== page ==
Rachael Addicott and Kieran Walshe: How do CQC hospital inspections measure up?

rachael-addicottOver the past few years, we have seen several high profile failures of care in NHS acute hospitals in England, leading many in the system to question the ability of performance management and regulatory mechanisms to identify and act on poor performance.

Last year, in response to these events and concerns, the Care Quality Commission (CQC) developed a new model for inspecting and regulating NHS acute hospitals, and commissioned a team from Manchester Business School and the King’s Fund to evaluate this new and evolving approach as they rolled it out.

Between October 2013 and April 2014, we directly observed hospital inspections, conducted interviews and online surveys with CQC and hospital staff, observed many meetings, and reviewed documents. Last week we presented our report to the CQC board.

What we found was that hospital staff generally welcome the new regulatory approach: seeing it as much more credible, rigorous, and in depth, and much less likely to miss any issues of significant concern. But there are issues with some aspects—many of which the CQC is already addressing—such as its cost, pace, and timing, and also with how inspections are followed up to address poor performance.

During our discussions with inspectors and trust staff, both groups said that CQC inspections “held a mirror up” to the hospital, reflecting what they already knew about the hospital’s performance. Some trust staff referred to the inspection as “free consultancy,” welcoming the opportunity to receive targeted feedback on their performance as a way of highlighting areas for improvement. Some inspectors suggested that they would be more worried if hospitals were not already aware of the issues that were raised through the inspection.

However, others were concerned about the added value of such findings, suggesting that inspections are not “free” for the healthcare system, and questioning the use of a resource intensive process to simply highlight issues that trusts are already aware of. This begs the question: if hospitals already know what their problems are, what does inspection achieve?

Some hospital staff saw the inspection as an opportunity to refocus on issues that had been left on the backburner, or as a way for staff to raise the profile of issues that had not been prioritised, or which had not received the attention of senior leaders within the organisation.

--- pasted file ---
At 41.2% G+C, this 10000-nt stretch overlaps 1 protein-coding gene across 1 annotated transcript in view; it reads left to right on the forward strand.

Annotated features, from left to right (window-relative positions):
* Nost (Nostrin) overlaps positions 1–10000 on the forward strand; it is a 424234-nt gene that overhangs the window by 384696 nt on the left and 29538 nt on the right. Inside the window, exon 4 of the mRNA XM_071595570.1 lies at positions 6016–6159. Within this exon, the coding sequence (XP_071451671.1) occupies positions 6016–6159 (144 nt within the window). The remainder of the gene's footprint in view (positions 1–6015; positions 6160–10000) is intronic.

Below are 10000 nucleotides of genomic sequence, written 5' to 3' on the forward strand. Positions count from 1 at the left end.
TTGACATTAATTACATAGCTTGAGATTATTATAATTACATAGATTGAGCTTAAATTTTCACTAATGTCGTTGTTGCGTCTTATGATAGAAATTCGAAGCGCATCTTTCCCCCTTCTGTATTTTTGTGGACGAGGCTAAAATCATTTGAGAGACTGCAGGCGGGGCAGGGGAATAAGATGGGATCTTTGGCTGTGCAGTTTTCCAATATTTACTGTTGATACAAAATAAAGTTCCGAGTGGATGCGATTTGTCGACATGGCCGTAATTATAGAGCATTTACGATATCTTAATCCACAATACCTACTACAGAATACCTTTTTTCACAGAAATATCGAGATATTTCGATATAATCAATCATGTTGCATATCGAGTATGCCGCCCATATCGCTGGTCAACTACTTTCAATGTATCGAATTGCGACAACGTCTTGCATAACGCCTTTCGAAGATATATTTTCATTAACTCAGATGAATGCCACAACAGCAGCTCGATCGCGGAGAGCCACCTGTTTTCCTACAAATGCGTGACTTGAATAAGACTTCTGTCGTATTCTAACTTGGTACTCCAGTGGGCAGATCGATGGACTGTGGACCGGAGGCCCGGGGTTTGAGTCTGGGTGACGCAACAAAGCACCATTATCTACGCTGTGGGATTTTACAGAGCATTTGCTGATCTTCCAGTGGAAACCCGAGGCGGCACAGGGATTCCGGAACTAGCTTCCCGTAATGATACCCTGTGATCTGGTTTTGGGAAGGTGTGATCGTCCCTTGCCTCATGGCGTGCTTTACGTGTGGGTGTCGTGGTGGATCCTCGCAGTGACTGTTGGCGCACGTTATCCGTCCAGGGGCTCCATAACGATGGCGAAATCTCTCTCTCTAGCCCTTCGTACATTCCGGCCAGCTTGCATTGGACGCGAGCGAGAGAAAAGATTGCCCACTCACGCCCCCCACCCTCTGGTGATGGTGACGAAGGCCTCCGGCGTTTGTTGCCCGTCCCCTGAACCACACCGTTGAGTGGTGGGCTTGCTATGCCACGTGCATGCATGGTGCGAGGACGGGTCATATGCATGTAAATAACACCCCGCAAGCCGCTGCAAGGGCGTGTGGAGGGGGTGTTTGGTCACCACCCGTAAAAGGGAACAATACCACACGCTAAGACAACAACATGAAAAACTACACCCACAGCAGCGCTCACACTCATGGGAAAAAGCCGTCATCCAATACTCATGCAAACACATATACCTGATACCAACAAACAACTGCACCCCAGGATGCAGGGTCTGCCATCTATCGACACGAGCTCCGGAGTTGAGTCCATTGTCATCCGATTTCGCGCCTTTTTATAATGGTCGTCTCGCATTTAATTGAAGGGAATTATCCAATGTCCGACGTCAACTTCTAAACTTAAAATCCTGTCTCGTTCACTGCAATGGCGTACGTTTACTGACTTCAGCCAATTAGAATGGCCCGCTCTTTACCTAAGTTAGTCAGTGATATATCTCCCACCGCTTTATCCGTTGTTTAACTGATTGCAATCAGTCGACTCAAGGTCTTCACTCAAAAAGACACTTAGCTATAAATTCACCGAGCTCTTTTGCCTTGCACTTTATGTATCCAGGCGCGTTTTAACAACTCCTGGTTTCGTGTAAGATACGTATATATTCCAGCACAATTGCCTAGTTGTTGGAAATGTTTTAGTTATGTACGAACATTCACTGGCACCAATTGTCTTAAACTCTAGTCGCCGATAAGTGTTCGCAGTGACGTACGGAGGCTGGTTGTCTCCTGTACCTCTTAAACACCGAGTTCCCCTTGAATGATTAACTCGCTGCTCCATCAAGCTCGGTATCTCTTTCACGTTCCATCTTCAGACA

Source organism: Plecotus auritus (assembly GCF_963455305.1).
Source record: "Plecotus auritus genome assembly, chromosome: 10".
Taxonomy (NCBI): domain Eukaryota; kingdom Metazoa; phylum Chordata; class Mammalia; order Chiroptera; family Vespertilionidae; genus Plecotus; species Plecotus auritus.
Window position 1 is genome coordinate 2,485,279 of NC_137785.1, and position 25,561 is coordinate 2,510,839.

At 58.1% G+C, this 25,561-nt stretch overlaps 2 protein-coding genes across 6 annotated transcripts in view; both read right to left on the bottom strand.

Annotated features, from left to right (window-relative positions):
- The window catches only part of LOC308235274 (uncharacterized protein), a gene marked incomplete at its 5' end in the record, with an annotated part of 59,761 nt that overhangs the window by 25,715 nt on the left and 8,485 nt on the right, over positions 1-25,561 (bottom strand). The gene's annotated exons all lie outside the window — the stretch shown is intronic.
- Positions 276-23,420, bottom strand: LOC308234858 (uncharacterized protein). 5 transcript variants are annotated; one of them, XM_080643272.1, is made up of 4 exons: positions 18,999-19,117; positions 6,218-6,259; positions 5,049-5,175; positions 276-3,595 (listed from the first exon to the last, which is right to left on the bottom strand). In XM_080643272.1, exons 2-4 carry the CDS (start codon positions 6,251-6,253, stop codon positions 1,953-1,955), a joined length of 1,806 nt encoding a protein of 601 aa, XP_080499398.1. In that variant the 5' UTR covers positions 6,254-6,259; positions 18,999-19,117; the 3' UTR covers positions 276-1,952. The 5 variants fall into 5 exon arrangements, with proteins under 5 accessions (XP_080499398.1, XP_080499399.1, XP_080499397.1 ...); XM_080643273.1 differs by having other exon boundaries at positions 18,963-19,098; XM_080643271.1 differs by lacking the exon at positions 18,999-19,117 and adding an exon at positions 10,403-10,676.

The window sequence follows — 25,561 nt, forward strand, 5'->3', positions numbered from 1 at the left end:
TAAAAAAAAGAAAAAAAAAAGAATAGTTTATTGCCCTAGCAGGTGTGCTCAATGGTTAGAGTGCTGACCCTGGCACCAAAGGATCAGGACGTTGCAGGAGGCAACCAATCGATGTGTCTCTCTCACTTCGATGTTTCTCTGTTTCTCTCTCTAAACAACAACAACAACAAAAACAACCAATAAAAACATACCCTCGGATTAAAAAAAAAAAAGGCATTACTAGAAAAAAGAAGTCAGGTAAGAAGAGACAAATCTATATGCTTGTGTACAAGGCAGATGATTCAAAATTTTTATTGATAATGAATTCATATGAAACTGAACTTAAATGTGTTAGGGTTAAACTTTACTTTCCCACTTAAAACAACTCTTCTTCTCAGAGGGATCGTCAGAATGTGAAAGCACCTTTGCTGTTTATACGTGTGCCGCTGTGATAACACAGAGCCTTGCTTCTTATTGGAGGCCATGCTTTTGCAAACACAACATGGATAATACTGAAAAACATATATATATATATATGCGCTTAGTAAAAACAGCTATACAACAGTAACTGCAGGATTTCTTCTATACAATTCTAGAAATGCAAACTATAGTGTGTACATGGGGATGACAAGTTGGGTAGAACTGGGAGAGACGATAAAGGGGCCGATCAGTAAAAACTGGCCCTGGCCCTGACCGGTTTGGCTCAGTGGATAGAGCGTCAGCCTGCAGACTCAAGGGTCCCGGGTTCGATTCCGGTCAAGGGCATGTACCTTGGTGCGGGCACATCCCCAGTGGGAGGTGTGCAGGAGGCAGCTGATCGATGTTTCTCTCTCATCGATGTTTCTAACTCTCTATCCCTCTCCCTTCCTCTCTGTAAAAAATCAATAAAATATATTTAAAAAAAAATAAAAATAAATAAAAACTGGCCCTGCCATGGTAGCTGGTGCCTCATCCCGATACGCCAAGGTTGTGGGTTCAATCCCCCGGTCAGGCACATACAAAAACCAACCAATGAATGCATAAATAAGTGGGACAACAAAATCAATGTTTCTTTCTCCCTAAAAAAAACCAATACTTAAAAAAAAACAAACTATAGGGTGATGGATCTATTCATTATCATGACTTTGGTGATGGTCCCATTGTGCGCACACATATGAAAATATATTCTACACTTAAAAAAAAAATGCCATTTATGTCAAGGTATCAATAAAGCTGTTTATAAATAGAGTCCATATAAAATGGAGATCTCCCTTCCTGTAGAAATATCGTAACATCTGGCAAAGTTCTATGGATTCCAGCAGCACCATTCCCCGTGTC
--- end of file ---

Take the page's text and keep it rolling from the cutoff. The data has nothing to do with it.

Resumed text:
The inspectors produce a detailed narrative report that describes the overall performance of the hospital. Any serious concerns about performance lead to an enforcement process—a warning notice or compliance action, for instance. However, in the absence of any formal enforcement, trusts were sometimes unclear about what they should do next: the action they were required to take, the necessary standard of improvement, the timescales of this improvement, who they should tell, and how and when they would be monitored or held to account.

Central to the logic of the new model is the assumption that the CQC’s reports will lead to improvement actions by others. The CQC sees its role as to “diagnose but not prescribe,” with trusts taking responsibility for follow-up actions themselves and other stakeholders taking a leading role in holding them to account. In particular, the CQC relies on local commissioners and other national organisations (like Monitor and the Trust Development Authority) to take on this role. While the CQC might be clear about this, we observed that trusts, commissioners, and other regulators were rather less certain about what happens next and their role in that process.

Without such follow-up, there is a risk that the report could be shelved and not used or acted upon until the CQC themselves return for a further inspection. If the new approach to inspection is to provide a valuable contribution to quality improvement in the longer term, the key issue may be how the CQC’s inspections are going to be used and acted upon to improve care.

There needs to be greater clarity about what actions are expected following an inspection, and trusts and other stakeholders will need to recognise their responsibilities for driving and assuring any improvements.

Rachael Addicott has been a senior research fellow at the King’s Fund since 2007. She was a 2011-12 UK Harkness Fellow in healthcare policy and practice, based at the School of Public Health, University of California, Berkeley. Previously, she was a lecturer in public sector management at the University of London. 

This blog was co-authored by Kieran Walshe, professor of health policy and management at Manchester Business School, and lead author of the report.

This blog first appeared on the King’s Fund website.